Audioquest Dragonfly Red, Tidal and MQA
I haven’t traveled enough in recent years to justify upgrading my mobile kit. My home office doubles as my listening space, so am fortunate to have my favorite gear at my disposal for two channel and private listening sessions most days. This means I’ve primarily focused on the two channel system in my office, and had little need for a portable system. I’m also working on some vintage projects – speakers, and soon I hope, an amp or two.
That said, I have kept my eye on the Audioquest Dragonfly Red (US$199) since its release. Reviews were excellent, and, it was made clear that in time it and the Black version were due to receive firmware updates adding MQA playback. So, last year I bought the Red when travelling to Illinois.
First thing: I won’t get into the current drama surrounding MQA here. There are many who don’t like the licensing and hardware requirements associated with the new format. I understand the concern. Catalog size was also an issue, though over time this would fade as more labels partner with MQA. We’ll see how things play out on that end. In the meantime, let’s focus on sound quality, and the listening experience.
So, on that flight to O’Hare, my initial impressions were good, though a couple limitations hampered its performance. First, the Android/Dragonfly relationship had it’s difficulties – you couldn’t access the full output power of the Red when connected to an Android device. So, I wasn’t getting the volume I wanted. Not cool. Second, MQA updates were delayed. And, currently, only the Tidal desktop app will decode MQA files, so I’m limited to cd quality playback when I’m mobile.
This week, all of that has been addressed with a firmware update for both devices. Now – if you are using the Tidal desktop app along with an MQA compatible dac – you can stream MQA files and experience the sonic benefits of full software/hardware decoding.
I’ve been using Tidal for a couple years now, and love it. Streaming thousands of cd quality files for $20/month is a deal. MQA is included in the $20 subscription, so is simply a bonus for existing users. And, I’ve only had a couple instances where I couldn’t find an artist or record I wanted. I tend to purchase on vinyl those records I really love, so it’s not an issue. The rest of the time, I’m streaming via Tidal and Roon.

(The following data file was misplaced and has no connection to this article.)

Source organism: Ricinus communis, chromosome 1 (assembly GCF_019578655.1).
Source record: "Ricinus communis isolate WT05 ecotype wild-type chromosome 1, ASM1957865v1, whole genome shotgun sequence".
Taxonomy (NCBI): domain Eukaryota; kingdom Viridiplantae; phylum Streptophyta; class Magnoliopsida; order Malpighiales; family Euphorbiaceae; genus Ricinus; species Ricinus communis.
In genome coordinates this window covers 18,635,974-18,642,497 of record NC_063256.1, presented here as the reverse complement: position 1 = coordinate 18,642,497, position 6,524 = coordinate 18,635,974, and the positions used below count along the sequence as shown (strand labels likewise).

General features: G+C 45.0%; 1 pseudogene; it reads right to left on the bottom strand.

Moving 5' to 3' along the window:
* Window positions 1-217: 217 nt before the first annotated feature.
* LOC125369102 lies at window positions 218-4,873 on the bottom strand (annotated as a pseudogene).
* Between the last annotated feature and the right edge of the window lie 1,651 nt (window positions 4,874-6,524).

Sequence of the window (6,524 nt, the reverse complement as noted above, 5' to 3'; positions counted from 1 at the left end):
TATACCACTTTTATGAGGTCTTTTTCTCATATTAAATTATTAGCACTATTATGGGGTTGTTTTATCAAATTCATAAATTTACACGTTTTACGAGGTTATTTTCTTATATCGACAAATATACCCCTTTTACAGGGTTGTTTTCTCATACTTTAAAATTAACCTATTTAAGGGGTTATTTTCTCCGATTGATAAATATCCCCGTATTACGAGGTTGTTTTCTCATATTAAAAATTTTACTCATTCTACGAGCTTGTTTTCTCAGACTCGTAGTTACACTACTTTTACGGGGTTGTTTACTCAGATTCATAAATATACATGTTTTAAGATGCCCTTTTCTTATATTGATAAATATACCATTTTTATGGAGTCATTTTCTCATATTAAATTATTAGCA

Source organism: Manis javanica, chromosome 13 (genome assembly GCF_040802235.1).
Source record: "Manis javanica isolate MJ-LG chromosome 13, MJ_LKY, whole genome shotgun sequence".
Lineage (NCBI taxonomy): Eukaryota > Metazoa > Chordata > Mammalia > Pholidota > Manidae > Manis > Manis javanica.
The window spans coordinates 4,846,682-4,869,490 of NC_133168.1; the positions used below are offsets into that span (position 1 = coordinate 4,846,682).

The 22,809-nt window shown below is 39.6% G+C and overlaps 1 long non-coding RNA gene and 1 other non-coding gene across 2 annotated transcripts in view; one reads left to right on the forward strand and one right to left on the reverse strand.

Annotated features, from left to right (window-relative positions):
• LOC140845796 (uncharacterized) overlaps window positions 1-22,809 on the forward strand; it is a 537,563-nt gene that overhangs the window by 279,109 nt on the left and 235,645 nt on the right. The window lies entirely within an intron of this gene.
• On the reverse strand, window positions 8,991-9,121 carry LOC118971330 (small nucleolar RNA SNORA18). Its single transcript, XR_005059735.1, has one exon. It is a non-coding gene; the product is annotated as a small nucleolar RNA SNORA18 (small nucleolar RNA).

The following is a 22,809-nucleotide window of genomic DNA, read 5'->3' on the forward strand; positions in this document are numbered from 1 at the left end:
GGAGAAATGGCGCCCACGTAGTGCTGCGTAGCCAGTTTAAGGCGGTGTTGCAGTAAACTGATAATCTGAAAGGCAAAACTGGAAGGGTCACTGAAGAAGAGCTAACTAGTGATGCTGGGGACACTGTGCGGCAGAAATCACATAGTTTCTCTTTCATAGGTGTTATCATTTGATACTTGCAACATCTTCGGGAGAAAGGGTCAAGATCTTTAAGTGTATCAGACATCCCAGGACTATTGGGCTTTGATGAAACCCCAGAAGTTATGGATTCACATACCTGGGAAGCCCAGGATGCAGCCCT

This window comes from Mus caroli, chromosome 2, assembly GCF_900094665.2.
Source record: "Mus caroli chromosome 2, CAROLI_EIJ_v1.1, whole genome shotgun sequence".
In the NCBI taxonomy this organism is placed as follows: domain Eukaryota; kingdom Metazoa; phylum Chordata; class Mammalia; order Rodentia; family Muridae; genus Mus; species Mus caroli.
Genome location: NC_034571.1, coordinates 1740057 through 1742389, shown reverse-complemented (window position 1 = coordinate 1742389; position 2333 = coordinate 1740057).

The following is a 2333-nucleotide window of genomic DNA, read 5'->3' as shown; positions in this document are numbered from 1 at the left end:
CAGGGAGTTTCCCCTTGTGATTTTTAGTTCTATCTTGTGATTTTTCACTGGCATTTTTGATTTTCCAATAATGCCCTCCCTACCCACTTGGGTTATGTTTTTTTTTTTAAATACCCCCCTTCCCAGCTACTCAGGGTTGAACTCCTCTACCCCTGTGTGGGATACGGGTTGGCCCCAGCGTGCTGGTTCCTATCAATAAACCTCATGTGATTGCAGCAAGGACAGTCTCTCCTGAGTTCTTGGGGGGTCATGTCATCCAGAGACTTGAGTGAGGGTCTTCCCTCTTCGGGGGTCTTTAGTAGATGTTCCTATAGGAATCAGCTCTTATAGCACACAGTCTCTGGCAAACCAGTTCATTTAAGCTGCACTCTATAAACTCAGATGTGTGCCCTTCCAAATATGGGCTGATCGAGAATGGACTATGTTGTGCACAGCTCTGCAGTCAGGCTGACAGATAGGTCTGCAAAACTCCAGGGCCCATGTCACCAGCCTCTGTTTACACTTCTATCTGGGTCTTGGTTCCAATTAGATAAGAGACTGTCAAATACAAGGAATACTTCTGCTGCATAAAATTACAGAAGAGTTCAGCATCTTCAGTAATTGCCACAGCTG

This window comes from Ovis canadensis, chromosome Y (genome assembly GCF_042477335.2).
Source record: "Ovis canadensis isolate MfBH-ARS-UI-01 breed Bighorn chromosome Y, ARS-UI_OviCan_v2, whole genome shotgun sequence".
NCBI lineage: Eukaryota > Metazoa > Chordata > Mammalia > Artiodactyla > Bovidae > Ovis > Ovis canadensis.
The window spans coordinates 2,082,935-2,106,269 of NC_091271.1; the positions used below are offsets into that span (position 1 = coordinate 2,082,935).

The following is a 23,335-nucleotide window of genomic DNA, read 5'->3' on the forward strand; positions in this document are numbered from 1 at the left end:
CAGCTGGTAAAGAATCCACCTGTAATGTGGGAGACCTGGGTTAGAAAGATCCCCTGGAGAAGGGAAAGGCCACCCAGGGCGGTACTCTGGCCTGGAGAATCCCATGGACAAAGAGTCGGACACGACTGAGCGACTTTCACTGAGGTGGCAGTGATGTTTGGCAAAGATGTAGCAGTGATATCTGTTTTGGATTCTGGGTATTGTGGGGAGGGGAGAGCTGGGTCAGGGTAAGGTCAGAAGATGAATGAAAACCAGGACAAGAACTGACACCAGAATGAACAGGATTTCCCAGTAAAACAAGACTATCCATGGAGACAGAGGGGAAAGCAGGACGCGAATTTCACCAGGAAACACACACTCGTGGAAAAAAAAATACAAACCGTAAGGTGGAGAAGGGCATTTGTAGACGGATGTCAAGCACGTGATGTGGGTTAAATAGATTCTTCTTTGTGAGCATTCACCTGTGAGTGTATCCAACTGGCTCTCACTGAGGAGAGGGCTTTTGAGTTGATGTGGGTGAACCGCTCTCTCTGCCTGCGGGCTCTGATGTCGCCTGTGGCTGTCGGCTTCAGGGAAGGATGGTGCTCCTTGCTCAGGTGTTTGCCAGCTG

MQA – First Impressions
For this listening session I decided to go basic – I’m plugging the Red into my desktop computer with only the Jitterbug in line. The Nighthawks are my go-to ‘phones. I don’t normally use this machine for playback. Of course, I’m using the Tidal desktop app. The Tidal apps settings are set to Exclusive mode for the Red, and MQA software decoding is active.
The Dragonfly Red will now completely unfold the MQA encoded file passed from the Tidal app. I can listen to MQA masters in all their glory. So, how does it sound?
I started tonight with the Black Keys’ Attack&Release. It was impressively layered and dimensional. Textures were more touchy. Touchable. This is comparing to the same songs on Tidal in cd quality. Dynamic shifts were more palpable. When I moved on to Duke Ellingtons Afro Bossa, all of these qualities shined even more brightly. The brass sounded fantastic. The MQA file better represented the recorded space, and the instruments within it more naturally. The unique tones of the individual woodwinds were better delineated by the air around them. I could ‘feel’ them moving air – this is critical for me- and overall the music was more engaging. Not by a little.
I’ll stop here and say that early impressions confirm MQA’s qualities. And, the Dragonfly Red is an excellent budget dac/headphone amp. This is a great budget friendly upgrade for folks who play music from a desktop computer, and want more music in their stream.
I’ll come back with more later.
Thanks for listening.